Legal Corner: In What State Should We Organize Our Co-op? by Roland Hall, Autry, Hall & Cook, LLP

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One of the initial questions for a group forming a cooperative in Georgia is whether the cooperative should be legally organized in Georgia or in another state.  This question most often comes up because Georgia, unlike some other states, has limited options for legally organizing cooperatives.  While other states may have specific statutes for forming worker cooperatives or grocery cooperatives, Georgia’s statutes only address electric cooperatives, telephone cooperatives, and certain types of agricultural cooperatives.  The impression that Georgia is a “cooperative desert” leads some to the conclusion that their cooperative cannot be organized in Georgia and should be organized elsewhere.

Although there are few statutory options in Georgia specifically aimed at cooperatives, it is relatively easy to organize a Georgia limited liability company or for-profit or nonprofit corporation as a cooperative in a way that complies with the cooperative principles and with cooperative tax laws and accounting practices.  While explaining how this is done is best reserved for a separate blog post, the point is that cooperatives can be organized in Georgia without difficulty.

If the cooperative will be physically based in Georgia and will be performing work or services or selling products primarily in Georgia, I generally advise that the cooperative be legally organized in Georgia as well unless there is a compelling reason to organize elsewhere.  If under these circumstances the cooperative is organized elsewhere, it will incur additional expenses for registering to conduct business in Georgia and for complying with regulatory requirements and paying company fees in both Georgia and the other state.  Organizing the cooperative elsewhere will also involve the time and expense involved in research the other state’s state-specific requirements, including licensing and taxation, and in performing the related administrative tasks.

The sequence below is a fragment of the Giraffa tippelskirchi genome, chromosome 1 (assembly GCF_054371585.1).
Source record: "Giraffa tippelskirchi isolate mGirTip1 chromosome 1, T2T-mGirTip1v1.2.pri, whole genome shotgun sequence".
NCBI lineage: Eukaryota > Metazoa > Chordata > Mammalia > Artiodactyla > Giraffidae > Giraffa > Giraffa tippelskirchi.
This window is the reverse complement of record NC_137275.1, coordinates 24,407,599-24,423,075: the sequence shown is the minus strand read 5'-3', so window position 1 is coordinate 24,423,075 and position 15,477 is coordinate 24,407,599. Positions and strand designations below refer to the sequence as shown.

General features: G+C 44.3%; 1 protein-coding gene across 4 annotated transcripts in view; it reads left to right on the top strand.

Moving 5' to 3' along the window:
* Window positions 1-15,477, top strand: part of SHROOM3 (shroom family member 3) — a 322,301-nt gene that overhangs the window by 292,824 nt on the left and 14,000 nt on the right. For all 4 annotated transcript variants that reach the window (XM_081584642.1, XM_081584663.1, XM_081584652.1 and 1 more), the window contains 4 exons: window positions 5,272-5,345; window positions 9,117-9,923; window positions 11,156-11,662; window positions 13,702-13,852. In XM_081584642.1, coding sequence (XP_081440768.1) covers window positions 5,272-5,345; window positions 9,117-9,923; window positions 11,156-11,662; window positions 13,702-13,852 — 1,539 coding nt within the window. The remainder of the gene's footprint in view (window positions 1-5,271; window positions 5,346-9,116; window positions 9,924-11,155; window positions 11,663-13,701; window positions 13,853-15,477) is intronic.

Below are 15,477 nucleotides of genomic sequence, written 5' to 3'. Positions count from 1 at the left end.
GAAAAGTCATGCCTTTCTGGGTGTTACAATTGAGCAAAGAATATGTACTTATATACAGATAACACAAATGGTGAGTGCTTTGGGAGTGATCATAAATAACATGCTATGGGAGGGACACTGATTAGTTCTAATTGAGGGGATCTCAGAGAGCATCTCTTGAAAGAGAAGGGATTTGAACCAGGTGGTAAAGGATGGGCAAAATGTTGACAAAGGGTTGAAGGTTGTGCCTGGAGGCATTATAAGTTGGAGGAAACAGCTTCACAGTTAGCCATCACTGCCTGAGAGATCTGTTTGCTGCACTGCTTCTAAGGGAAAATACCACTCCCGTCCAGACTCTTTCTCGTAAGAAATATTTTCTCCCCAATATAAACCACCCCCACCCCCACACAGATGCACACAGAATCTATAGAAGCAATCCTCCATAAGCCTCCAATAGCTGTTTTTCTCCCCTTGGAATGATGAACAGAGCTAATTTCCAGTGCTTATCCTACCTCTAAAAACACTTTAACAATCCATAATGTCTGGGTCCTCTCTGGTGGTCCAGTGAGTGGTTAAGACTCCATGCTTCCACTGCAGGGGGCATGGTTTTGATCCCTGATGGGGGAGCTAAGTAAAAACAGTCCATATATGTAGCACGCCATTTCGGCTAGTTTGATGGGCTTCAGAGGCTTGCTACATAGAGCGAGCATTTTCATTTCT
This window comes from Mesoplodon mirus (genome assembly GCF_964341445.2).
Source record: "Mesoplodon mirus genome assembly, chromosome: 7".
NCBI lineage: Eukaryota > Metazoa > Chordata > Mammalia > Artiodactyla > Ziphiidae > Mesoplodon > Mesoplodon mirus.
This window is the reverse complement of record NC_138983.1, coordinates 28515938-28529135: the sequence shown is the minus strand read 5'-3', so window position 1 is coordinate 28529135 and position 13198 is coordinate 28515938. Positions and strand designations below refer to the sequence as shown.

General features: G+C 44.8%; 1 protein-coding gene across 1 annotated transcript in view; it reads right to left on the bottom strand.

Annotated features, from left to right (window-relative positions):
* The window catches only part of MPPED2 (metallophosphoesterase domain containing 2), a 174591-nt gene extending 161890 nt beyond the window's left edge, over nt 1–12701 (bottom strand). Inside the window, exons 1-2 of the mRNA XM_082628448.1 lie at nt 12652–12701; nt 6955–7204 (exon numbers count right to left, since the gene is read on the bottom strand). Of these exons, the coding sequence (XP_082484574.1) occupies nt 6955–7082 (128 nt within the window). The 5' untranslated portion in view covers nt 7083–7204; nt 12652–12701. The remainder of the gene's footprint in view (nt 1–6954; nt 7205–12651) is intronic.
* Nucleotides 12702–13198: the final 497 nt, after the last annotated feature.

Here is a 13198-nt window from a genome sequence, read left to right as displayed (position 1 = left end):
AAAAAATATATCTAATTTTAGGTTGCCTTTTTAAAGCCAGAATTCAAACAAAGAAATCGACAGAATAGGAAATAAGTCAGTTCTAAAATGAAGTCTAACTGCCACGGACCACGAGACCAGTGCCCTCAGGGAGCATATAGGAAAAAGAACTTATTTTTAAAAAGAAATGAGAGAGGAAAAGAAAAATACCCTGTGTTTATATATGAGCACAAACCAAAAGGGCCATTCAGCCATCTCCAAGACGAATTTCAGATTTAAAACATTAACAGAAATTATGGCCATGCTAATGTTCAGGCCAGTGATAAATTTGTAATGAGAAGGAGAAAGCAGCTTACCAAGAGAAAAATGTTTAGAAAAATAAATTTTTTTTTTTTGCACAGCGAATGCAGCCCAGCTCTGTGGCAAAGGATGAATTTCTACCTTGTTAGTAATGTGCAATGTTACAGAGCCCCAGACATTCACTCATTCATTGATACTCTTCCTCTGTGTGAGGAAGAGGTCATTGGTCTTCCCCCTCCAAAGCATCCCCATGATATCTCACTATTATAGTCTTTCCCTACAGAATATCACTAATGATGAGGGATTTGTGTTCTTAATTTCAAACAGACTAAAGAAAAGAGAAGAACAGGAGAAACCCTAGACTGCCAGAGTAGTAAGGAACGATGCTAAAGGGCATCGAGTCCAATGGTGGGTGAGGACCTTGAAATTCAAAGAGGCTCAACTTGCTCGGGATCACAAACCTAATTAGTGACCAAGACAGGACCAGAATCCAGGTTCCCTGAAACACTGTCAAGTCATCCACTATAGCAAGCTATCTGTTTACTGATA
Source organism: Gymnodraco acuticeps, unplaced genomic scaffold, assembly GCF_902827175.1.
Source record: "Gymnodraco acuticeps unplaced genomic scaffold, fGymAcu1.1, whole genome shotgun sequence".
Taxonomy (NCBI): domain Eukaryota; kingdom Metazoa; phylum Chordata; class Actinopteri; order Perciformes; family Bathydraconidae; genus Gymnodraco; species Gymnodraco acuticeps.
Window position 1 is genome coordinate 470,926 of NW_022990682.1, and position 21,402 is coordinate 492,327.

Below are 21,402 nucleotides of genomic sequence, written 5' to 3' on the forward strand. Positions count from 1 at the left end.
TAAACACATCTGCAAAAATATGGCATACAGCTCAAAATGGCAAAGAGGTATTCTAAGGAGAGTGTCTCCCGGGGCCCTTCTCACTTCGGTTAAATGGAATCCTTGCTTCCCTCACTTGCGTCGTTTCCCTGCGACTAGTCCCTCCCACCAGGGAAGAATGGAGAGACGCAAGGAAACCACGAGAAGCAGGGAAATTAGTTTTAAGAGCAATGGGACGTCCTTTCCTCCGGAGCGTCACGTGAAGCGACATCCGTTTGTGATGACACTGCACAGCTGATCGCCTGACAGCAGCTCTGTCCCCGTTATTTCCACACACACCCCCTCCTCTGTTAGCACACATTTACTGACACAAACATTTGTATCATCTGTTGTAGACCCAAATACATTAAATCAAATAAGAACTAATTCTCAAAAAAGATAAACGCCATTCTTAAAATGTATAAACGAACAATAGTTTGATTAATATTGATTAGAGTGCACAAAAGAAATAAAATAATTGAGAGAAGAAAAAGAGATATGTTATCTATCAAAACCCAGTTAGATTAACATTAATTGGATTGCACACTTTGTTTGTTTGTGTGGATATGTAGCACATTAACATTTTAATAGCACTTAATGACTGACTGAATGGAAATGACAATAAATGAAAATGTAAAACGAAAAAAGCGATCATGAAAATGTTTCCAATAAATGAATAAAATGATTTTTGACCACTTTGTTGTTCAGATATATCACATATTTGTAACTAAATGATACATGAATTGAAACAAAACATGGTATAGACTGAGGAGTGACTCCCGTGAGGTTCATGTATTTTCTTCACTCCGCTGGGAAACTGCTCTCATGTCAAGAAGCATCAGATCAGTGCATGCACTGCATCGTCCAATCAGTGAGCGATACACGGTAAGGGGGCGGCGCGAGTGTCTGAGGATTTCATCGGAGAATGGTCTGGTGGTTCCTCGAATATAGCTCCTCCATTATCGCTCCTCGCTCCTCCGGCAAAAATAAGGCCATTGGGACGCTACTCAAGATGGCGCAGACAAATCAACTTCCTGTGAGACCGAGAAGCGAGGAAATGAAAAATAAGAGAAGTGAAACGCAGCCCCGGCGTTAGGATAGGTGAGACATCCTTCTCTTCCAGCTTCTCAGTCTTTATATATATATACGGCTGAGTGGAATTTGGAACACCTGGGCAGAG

Organizing a Georgia-based cooperative in another state could also complicate the cooperative’s attempt to issue securities to raise capital.  When small businesses such as new cooperatives want to issue preferred stock, promissory notes or other instruments to raise capital, they typically rely on one of the intrastate exemptions that require all such securities to be sold only to persons in the state in which the business is organized.  Although the recent revisions to Georgia’s crowdfunding exemption may relax this restriction with respect to some out-of-state companies, organizing a Georgia-based cooperative out of Georgia will at a minimum require additional research when issuing securities.

On the other hand, the planned cooperative may have special circumstances that warrant organizing the cooperative in another state.  For example, the cooperative may want to organize as a limited cooperative association using another state’s limited cooperative association statute.  (Limited cooperative associations are useful for cooperatives that want to raise capital from non-patrons and give some governance rights to such patrons).  The cooperative may be performing business, selling products or hiring employees in multiple states, in which case a decision can be made as to which state’s statutory scheme is most favorable.  Cooperatives may also want to take advantage of cooperative statutes in other states that expressly provide for grocery cooperatives, multi-stakeholder cooperatives and worker cooperatives and that may provide special protections or rights for the cooperative and its directors and members.

In summary, while it will ordinarily make the most sense for a new cooperative based in Georgia to legally organize in Georgia, there may be special circumstances that warrant organizing elsewhere.  However, deciding to organize in another state, the cooperative’s organizing group should carefully consider the financial, legal and administrative consequences that will result from this decision.


Roland has been a member of the Georgia Bar since 1994. Roland’s practice includes representing electric cooperatives and related entities in corporate, finance and regulatory matters, negotiating and drafting contracts, including construction contracts, and handling complex business transactions and commercial litigation. Find out more at or by email: